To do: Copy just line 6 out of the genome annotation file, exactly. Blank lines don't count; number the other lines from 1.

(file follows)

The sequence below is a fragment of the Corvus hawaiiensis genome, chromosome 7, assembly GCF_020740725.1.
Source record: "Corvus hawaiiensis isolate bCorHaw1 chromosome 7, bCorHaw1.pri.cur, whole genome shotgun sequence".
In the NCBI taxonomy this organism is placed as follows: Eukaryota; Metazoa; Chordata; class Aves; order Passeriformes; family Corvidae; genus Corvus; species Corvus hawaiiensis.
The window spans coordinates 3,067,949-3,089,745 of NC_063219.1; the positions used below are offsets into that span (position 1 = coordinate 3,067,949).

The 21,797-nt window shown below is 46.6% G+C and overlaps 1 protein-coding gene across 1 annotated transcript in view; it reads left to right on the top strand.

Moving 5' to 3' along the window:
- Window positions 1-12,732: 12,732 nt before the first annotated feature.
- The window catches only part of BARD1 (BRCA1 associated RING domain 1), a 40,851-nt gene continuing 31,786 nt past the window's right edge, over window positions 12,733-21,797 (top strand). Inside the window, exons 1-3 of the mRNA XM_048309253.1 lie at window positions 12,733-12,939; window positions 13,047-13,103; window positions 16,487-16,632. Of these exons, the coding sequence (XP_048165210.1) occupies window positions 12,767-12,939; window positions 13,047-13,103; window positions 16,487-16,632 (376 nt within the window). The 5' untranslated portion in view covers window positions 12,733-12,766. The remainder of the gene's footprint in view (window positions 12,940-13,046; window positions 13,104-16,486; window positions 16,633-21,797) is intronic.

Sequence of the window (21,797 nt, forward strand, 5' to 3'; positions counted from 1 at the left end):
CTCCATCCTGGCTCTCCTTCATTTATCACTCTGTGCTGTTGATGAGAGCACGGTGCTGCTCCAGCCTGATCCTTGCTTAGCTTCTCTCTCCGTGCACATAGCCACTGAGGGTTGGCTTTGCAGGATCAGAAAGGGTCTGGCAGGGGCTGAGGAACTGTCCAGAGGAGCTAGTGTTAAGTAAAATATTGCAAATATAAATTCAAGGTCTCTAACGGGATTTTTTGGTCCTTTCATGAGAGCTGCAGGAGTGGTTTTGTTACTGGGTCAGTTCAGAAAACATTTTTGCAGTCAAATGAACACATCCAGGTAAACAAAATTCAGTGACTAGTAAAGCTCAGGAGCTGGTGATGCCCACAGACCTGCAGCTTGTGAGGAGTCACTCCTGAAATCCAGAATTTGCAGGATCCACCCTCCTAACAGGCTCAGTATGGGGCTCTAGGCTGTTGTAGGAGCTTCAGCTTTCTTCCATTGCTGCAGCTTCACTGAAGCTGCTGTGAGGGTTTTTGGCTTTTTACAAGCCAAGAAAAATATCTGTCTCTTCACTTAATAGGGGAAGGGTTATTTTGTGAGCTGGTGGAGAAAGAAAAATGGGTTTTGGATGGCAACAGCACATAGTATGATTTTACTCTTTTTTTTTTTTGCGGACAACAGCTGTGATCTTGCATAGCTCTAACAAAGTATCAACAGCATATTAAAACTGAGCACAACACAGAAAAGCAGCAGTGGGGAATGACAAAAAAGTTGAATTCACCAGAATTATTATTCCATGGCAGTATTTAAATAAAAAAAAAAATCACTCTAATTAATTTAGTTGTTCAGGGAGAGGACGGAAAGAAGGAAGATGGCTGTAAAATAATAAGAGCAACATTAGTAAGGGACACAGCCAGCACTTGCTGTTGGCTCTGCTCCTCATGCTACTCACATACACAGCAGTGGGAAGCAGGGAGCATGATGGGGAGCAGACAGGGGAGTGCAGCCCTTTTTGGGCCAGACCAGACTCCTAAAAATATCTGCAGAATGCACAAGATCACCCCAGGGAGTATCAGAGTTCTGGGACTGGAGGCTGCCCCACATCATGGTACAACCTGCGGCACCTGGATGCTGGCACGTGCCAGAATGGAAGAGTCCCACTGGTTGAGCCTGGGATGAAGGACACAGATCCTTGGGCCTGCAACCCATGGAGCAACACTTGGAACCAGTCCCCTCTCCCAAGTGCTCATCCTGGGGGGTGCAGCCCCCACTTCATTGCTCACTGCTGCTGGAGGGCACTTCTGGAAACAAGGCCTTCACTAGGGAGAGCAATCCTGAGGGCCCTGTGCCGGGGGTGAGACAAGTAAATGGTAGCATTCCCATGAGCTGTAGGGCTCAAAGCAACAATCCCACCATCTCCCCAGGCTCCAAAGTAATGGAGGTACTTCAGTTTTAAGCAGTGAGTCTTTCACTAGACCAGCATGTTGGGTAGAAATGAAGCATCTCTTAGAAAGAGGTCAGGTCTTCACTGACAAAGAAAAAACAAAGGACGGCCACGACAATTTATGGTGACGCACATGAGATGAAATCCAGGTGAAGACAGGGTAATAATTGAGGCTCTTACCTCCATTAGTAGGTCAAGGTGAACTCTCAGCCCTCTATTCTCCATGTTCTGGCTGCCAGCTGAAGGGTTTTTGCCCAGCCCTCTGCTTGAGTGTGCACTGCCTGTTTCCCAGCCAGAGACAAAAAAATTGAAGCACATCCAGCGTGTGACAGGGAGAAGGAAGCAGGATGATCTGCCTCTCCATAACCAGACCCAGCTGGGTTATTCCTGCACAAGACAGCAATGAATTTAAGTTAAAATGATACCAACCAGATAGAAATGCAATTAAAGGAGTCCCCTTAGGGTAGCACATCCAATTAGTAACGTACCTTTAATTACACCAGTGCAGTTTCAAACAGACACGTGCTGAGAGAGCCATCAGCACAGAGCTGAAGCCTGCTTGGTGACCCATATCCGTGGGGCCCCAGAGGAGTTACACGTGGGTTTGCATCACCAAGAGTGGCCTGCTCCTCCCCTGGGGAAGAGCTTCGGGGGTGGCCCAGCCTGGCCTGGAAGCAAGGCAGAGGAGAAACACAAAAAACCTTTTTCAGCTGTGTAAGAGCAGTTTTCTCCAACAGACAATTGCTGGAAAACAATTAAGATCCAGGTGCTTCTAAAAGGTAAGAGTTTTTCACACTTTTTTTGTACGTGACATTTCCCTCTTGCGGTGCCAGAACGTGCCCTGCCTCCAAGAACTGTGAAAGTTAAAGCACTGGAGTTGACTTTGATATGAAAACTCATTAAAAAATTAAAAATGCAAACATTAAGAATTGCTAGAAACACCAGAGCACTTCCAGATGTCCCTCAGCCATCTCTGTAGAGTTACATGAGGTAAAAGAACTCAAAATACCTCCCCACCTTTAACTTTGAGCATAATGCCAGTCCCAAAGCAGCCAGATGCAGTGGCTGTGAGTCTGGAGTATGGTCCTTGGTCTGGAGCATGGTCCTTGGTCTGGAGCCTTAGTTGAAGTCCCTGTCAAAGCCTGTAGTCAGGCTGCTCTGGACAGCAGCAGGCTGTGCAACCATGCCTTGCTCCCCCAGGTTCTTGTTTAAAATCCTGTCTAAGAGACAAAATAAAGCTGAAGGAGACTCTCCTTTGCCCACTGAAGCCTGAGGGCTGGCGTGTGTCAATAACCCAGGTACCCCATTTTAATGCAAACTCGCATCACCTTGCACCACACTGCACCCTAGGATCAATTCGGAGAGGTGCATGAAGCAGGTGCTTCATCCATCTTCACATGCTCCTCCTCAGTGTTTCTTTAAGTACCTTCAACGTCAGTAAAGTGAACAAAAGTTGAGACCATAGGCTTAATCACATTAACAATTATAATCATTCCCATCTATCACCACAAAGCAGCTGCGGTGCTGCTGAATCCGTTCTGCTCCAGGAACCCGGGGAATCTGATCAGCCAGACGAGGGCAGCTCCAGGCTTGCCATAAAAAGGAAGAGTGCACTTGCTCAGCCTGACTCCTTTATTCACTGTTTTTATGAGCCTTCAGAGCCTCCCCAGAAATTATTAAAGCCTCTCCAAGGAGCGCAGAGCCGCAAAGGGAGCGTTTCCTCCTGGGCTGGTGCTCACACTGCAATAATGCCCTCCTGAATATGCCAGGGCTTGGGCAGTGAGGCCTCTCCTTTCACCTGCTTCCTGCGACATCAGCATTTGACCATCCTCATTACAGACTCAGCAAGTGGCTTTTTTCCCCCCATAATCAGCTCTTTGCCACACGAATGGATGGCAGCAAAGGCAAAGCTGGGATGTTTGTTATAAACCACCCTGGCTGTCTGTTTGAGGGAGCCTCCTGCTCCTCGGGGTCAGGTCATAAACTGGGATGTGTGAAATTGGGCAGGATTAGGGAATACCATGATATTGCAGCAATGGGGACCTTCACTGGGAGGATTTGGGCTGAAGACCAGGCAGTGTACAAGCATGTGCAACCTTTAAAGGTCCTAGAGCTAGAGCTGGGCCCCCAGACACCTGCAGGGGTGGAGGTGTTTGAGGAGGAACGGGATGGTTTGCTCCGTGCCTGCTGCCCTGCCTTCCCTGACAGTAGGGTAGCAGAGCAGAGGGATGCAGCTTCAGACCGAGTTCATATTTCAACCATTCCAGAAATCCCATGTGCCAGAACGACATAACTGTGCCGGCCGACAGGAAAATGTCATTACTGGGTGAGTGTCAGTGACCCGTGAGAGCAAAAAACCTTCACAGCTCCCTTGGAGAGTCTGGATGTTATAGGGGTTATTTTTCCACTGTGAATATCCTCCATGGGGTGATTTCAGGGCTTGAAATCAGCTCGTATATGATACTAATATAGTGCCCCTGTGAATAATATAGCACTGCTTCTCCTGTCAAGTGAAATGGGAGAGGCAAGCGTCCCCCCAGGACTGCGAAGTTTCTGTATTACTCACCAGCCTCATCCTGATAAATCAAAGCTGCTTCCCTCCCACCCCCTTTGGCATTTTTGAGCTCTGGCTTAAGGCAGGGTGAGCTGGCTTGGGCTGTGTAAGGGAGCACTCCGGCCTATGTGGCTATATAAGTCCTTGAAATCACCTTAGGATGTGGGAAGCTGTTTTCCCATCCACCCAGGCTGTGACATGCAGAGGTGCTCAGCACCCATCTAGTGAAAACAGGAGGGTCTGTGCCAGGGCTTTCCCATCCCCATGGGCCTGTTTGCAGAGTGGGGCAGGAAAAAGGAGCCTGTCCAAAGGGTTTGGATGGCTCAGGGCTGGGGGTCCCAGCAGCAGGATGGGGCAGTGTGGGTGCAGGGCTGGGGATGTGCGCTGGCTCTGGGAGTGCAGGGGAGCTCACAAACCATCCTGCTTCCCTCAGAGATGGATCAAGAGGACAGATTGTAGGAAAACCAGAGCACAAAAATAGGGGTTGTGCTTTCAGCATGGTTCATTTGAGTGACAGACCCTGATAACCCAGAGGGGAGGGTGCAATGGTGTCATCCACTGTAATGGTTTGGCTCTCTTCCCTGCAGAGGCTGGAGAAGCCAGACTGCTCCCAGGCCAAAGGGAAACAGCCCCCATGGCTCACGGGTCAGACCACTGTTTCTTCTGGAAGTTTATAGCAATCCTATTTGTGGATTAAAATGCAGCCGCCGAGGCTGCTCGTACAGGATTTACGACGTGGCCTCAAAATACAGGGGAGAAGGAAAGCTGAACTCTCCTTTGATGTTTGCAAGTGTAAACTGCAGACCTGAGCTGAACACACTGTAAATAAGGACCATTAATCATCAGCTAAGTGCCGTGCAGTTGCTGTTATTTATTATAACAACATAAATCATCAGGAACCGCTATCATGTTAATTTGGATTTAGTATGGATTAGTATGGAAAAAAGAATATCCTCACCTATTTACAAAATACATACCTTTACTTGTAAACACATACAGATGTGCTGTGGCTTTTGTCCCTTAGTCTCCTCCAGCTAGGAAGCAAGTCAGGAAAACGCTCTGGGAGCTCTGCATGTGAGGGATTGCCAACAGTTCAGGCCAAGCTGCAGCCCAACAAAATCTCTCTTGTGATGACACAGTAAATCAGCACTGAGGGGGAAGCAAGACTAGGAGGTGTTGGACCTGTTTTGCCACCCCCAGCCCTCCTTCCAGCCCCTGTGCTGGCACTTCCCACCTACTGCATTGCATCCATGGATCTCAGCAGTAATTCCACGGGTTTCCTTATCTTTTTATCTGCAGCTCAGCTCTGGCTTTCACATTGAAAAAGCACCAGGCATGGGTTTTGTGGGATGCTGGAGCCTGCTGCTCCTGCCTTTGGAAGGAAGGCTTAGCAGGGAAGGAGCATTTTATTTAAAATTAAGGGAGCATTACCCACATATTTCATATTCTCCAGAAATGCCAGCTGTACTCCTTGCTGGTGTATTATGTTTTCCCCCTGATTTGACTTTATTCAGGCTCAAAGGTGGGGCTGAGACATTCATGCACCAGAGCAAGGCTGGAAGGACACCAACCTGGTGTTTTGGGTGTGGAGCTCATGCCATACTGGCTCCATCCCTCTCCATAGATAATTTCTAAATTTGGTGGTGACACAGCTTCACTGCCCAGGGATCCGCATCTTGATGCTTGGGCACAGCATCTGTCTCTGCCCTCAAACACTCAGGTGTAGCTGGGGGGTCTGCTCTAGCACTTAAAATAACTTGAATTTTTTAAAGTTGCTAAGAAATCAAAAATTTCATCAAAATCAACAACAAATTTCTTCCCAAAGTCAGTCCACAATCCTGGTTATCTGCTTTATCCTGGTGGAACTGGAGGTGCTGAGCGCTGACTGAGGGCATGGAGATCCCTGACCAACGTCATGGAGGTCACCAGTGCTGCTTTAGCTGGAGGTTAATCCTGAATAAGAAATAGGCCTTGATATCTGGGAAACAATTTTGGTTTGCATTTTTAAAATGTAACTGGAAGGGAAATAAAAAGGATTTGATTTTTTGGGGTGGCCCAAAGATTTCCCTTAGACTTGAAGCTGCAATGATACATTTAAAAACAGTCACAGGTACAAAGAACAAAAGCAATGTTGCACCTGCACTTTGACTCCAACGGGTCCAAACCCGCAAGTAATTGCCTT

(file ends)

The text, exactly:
Moving 5' to 3' along the window: